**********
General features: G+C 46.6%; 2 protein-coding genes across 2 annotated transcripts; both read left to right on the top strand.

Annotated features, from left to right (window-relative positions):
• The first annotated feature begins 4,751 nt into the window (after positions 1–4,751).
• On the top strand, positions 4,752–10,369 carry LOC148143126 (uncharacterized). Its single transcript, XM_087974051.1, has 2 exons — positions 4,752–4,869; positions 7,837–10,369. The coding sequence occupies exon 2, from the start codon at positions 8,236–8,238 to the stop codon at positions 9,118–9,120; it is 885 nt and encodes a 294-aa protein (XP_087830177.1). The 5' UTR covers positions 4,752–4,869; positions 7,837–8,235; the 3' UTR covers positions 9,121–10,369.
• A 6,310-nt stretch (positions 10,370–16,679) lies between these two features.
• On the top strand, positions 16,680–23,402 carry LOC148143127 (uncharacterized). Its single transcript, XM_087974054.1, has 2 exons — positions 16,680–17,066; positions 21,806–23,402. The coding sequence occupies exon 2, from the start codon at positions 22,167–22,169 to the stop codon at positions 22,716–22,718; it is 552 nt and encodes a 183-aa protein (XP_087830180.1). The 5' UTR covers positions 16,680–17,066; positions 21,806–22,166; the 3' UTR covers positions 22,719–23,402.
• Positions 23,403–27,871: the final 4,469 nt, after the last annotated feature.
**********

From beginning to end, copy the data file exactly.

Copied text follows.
General features: G+C 46.6%; 2 protein-coding genes across 2 annotated transcripts; both read left to right on the top strand.

Annotated features, from left to right (window-relative positions):
• The first annotated feature begins 4,751 nt into the window (after positions 1–4,751).
• On the top strand, positions 4,752–10,369 carry LOC148143126 (uncharacterized). Its single transcript, XM_087974051.1, has 2 exons — positions 4,752–4,869; positions 7,837–10,369. The coding sequence occupies exon 2, from the start codon at positions 8,236–8,238 to the stop codon at positions 9,118–9,120; it is 885 nt and encodes a 294-aa protein (XP_087830177.1). The 5' UTR covers positions 4,752–4,869; positions 7,837–8,235; the 3' UTR covers positions 9,121–10,369.
• A 6,310-nt stretch (positions 10,370–16,679) lies between these two features.
• On the top strand, positions 16,680–23,402 carry LOC148143127 (uncharacterized). Its single transcript, XM_087974054.1, has 2 exons — positions 16,680–17,066; positions 21,806–23,402. The coding sequence occupies exon 2, from the start codon at positions 22,167–22,169 to the stop codon at positions 22,716–22,718; it is 552 nt and encodes a 183-aa protein (XP_087830180.1). The 5' UTR covers positions 16,680–17,066; positions 21,806–22,166; the 3' UTR covers positions 22,719–23,402.
• Positions 23,403–27,871: the final 4,469 nt, after the last annotated feature.